Tergar Monastery Shrine Room
Members of the Friends of the Kagyu Monlam started congregating on the lawn of Tergar Monastery early in the afternoon of the third day, in eager anticipation of their group audience with His Holiness the Karmapa. Very soon after, they were ushered into the shrine room and lined up in rows to await his arrival. With between 1,200 and 1,400 Members to fit in, that took some time and skill to arrange - testament to the effort and patience of the guru sevakas who had that responsibility, and who kept the atmosphere light with their good humour both in English and in Chinese.
There was hardly a buzz of nervous chatter amongst the waiting Members, their whispered exchanges softer even than the twittering of the Tergar shrine room's resident birds. Some took out their malas, some closed their eyes in meditation, all preparing as best they could for this longed-for moment. As had happened earlier in the day amongst the Mönlam Members waiting at lunchtime in the Mahayana Hotel, spontaneous chanting of Karmapa Khyenno rapidly spread through the rows and was sustained until, with none of the usual security to-ing and fro-ing, His Holiness walked in.
The Karmapa started by extending his warm greetings to the Members, commenting that in the years since the inception of the Kagyu Mönlam the number of participants had increased manifold. He shared his memories of the early days:
When I joined the Mönlam and started giving teachings, it was in a basement hall in the Mahayana Hotel, dark and windowless. It seemed a big venue at the time, as the Mönlam was only for foreigners. But that basement soon became too small, and we moved to the shrine room of Shechen Monastery. It was still only attended by students from abroad, but as more of them came they spilled out onto the veranda, they were opening windows and letting the mosquitos in. The Mönlam was extended to India-based participants with teachings in the Taiwan Temple, then Tergar was built.
The Karmapa observed how tight a fit the Members were in the Tergar shrine room, demonstrating the obvious need for the bigger Pavilion, and how even that was barely enough for the 10,000 people and more now taking part. He stressed, though, that drawing in a bigger and bigger crowd was not the most significant aspect of the Mönlam:
What is really important is the intended purpose which brings us together. This year, people from 50 different countries are here, united in aspiration and intent. That is what makes this gathering significant and important. We have this united purpose for peace in the world and for the well-being of all, without exception, so this is a sacred and precious gathering.
The Karmapa added that this kind of auspicious event had a tradition in the noble wishes and aspirations of previous Karmapas. He mentioned, especially, the 7th Karmapa, Chödrak Gyamtso, pointing out that prayers that were made during his time are done in the last day of the Kagyu Mönlam, and quoting an inspiring exhortation of his: "May we gather different languages and nationalities in joyous celebration. Let this happen again and again."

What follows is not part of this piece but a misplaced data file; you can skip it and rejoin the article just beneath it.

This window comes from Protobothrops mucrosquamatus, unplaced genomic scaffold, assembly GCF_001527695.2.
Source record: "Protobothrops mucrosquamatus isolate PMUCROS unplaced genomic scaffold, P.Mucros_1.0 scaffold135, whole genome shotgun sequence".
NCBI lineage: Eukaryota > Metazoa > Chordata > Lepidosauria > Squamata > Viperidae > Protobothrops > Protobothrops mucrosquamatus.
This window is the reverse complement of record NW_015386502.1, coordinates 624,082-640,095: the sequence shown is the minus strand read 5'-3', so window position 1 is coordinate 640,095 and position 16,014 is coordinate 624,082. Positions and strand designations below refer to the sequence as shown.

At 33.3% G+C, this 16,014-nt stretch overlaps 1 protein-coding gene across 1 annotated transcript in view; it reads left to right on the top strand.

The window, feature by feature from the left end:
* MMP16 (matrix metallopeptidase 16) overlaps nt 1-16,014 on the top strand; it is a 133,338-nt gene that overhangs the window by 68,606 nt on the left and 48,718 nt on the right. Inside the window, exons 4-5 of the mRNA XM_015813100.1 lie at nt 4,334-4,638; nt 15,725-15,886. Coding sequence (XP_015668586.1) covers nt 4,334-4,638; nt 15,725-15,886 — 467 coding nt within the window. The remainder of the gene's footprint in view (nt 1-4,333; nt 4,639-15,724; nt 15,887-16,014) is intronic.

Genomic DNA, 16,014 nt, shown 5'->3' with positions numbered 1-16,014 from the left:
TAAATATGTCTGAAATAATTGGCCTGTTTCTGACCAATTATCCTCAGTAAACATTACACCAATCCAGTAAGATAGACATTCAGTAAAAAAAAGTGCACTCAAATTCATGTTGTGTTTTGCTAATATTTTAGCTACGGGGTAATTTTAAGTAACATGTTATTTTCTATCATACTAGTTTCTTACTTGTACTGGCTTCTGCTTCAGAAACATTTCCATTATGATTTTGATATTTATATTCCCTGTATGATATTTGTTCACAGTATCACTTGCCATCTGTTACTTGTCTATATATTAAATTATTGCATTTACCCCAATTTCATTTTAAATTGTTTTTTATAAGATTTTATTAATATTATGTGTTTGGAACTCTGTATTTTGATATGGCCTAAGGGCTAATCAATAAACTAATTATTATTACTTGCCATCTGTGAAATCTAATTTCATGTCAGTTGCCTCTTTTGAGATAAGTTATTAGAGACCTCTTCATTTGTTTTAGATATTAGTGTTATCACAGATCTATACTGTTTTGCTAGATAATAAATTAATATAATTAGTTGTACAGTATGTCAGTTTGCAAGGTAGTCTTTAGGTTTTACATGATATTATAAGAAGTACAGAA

Continuing, the Karmapa said that when we gather together and make prayers for the benefit of all beings, we focus our attention and our attitude towards the flourishing of the profound teachings of the Buddha, and towards universal peace and harmony. He then related a recent personal experience that had made him appreciate how precious truly heartfelt aspirations can be:
A number of fellow Tibetans came to see me. Most were elderly, and told me that they had held their hopes within their minds for so long, and they now wanted to express them. They were wishing for these things, for peace and happiness for all the world, for the spread of the Dharma, and asking me to pray for them to come about, with tears in their eyes. It was more than mere words. Sometimes when things are memorised we don't experience them in depth, but this was from the core of their hearts, it was feeling articulated in words. This is not common, it is rare, so all the more precious. When people can make this kind of wholehearted aspiration, I think there is still hope for the world and for sentient beings.
The Karmapa then reminded everyone that as far as they were concerned, as Members, they couldn't be any closer to the Mönlam than they were already. That meant that they must have dreams in their life that were not limited to themselves, but were universal and global in their outlook, encompassing all sentient beings; this was a noble aspiration that they must embrace.
The Karmapa concluded the meeting by expressing his appreciation for the many ways in which Members supported the Kagyu Mönlam, and as a token of that appreciation, by handing out personally to each Member a calligraphy made by himself with the Tibetan words Nam Yang De - 'completely happy'.